A guide to visiting Wat Phra Kaew

PHOTO: Wat Phra Kaew by teamoktzz from Pixabay

When talking about beautiful temples in Thailand, it’s almost impossible not to mention Wat Phra Kaew. Also known as the Temple of the Emerald Buddha, Wat Phra Kaew is one of Thailand’s most sacred and famous Buddhist temples. Located within the Grand Palace in the heart of Bangkok, it’s possibly one of the easiest temples to visit in the country.

From a brief history to the dress code, we’ve compiled everything you need to know about visiting Wat Phra Kaew below.

A quick history of Wat Phra Kaew

The Temple of the Emerald Buddha was constructed in 1785 when King Buddha Yodfa Chulaloke (King Rama I) moved the capital of Thailand from Thonburi to Bangkok. Unlike most temples in Thailand, Wat Phra Kaew doesn’t have any living quarters for monks. Instead, it’s filled with sacred buildings and objects. You can find elaborate paintings, carvings, and pagodas throughout the whole temple.

A guide to Wat Phra Kaew
PHOTO: Wat Phra Kaew by Tracey Wong from Pixabay.

What to see in Wat Phra Kaew

Wat Phra Kaew is a beautiful complex with ornate buildings. Considered one of Bangkok’s largest temples, you can find Buddhist statues, towers, and temples here. However, the highlights of the temple are as follows:

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The Emerald Buddha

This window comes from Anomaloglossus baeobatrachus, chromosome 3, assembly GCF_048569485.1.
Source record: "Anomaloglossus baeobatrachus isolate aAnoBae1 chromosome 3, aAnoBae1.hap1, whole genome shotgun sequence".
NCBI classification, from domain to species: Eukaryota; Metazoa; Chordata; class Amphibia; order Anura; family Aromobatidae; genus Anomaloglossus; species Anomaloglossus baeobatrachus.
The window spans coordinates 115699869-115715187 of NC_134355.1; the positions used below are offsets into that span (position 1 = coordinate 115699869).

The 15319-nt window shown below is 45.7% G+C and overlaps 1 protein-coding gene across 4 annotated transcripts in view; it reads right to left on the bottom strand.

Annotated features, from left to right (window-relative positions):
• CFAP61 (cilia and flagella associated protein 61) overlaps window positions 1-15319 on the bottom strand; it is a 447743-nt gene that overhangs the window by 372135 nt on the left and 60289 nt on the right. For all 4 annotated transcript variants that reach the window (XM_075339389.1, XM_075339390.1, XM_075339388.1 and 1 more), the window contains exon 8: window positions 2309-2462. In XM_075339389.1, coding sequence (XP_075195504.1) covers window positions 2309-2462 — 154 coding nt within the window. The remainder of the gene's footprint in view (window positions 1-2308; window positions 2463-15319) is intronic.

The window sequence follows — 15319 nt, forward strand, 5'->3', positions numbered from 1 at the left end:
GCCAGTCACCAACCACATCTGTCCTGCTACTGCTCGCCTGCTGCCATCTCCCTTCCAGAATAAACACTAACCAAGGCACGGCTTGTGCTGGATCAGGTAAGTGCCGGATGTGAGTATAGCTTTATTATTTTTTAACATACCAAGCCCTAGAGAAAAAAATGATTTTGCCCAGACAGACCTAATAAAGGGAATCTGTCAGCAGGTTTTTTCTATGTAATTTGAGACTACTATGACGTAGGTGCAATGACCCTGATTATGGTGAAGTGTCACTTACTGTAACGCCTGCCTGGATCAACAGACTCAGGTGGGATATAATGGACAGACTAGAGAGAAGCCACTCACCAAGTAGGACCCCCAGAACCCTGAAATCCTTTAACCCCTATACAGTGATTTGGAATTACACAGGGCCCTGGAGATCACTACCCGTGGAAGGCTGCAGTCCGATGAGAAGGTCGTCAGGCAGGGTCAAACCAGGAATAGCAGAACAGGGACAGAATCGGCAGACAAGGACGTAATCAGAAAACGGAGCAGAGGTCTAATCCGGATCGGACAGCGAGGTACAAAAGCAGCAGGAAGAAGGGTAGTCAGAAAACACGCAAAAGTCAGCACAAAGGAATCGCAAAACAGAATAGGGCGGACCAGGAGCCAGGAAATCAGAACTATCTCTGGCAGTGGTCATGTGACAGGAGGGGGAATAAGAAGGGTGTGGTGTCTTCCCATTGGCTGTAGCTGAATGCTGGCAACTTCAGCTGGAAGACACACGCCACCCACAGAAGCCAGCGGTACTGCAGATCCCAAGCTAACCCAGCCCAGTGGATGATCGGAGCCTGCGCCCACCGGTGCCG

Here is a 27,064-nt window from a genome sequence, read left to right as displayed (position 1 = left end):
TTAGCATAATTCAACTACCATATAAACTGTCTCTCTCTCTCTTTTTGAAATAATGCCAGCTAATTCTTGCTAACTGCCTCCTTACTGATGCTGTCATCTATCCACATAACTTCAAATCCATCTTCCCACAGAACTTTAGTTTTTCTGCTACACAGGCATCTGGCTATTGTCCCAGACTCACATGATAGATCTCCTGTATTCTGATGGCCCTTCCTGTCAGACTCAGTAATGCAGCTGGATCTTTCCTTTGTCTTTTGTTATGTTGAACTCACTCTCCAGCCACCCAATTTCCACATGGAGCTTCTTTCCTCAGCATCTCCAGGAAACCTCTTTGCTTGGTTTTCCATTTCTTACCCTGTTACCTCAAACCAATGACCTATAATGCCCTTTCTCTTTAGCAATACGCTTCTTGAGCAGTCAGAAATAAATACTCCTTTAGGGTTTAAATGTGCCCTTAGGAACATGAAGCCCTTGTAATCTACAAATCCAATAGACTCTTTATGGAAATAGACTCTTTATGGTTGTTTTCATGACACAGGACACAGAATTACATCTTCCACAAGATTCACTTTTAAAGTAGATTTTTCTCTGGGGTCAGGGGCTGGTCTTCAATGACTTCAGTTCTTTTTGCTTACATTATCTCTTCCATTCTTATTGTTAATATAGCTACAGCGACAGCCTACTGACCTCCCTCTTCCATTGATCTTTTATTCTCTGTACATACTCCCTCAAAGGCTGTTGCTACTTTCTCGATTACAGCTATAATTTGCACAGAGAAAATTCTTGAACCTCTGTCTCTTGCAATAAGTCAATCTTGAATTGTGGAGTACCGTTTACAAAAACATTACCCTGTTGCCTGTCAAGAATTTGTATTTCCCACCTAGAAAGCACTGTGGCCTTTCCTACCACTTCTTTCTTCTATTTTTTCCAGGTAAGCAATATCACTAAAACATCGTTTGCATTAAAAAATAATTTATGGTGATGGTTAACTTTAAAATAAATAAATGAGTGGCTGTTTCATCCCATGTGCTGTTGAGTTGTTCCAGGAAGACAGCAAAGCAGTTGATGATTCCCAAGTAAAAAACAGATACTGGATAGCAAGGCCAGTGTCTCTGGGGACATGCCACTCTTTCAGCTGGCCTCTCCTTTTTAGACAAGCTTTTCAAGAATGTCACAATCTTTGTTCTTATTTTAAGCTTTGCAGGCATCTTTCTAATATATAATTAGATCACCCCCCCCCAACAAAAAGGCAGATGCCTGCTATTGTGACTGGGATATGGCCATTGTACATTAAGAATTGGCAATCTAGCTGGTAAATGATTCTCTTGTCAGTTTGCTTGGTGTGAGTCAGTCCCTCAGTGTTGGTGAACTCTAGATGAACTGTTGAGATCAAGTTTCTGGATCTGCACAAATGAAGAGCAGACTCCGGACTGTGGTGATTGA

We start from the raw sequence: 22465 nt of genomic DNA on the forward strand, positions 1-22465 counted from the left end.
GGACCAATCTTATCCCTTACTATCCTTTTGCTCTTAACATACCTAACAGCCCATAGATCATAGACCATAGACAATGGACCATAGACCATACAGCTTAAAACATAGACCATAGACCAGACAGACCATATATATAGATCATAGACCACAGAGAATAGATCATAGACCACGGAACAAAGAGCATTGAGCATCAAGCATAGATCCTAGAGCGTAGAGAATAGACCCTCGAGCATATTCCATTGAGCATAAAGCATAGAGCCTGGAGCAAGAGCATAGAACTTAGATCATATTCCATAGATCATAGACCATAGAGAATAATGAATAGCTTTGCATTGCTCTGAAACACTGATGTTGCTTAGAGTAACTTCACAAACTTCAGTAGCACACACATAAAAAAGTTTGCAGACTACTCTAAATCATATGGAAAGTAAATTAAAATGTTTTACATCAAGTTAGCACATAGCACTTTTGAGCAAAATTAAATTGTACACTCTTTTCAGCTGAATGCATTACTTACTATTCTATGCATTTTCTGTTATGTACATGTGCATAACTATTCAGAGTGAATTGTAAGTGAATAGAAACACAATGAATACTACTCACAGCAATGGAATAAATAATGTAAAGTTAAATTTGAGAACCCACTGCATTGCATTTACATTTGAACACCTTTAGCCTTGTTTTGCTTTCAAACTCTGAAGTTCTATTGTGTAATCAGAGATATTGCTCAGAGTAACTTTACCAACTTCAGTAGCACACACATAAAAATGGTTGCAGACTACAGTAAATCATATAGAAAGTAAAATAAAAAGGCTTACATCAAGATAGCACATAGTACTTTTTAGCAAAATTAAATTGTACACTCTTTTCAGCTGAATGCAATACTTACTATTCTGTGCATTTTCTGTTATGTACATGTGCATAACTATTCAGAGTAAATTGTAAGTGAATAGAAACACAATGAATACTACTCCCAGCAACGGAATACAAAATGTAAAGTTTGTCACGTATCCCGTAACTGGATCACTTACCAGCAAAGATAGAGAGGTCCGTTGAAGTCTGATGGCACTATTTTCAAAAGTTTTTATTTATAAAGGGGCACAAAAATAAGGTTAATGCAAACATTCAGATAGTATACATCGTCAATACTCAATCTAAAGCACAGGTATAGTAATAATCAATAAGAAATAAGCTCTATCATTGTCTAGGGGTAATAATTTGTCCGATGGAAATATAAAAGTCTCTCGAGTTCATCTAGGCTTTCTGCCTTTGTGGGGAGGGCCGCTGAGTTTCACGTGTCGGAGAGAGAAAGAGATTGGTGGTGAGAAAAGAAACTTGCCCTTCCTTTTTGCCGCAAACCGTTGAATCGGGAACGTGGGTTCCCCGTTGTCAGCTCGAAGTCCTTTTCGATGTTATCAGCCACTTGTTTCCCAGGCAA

The main attraction of Wat Phra Kaew is, of course, the Emerald Buddha. It’s located in the temple’s main hall, otherwise known as Ubosot or ordination hall. Don’t expect to see a giant Buddha statue because the Emerald Buddha is actually pretty small in size. The statue, depicting the Buddha sitting in a meditating position, is only 66 cm tall. Despite the size, however, it’s one of the most sacred objects in Thai culture.

Also known as Phra Kaew Morakot, the statue isn’t actually made from emerald. It was carved from a single block of jade and is decorated with jewel-embedded garments made from pure gold. Only the King of Thailand can touch the sacred statue. Three times a year, the King changes the golden garment in a formal ritual with the help of an assistant. The garments correspond to the three seasons of Thailand: hot, cool, and rainy.

A guide to visiting Wat Phra Kaew | News by Thaiger
PHOTO: The Emerald Buddha by กสิณธร ราชโอรส from Wikimedia Commons.

The Model of Angkor Wat

Along with the Emerald Buddha, the Model of Angkor Wat is also a must-see when visiting Wat Phra Kaew. Angkor Wat is an ancient temple complex in Cambodia, and the detailed scale model was built under the order of King Rama IV. Legend has it that King Rama IV wanted to move the temple complex from Cambodia to Bangkok. However, since it wasn’t feasible, he ordered the construction of a detailed model of Angkor Wat instead.

A guide to Wat Phra Kaew
PHOTO: The Model of Angkor Wat by Hzh from Wikimedia Commons.

Ramakian Murals

Starting from the north gate and continuing clockwise around the compound, you can find 178 murals depicting the Ramakian story. It includes the depictions of Rama (the hero), Sita (his bride), and Hanuman (the monkey king).

A guide to visiting Wat Phra Kaew | News by Thaiger
PHOTO: Ramakian Mural in Wat Phra Kaew by Photo Dharma from Sadao from Wikimedia Commons.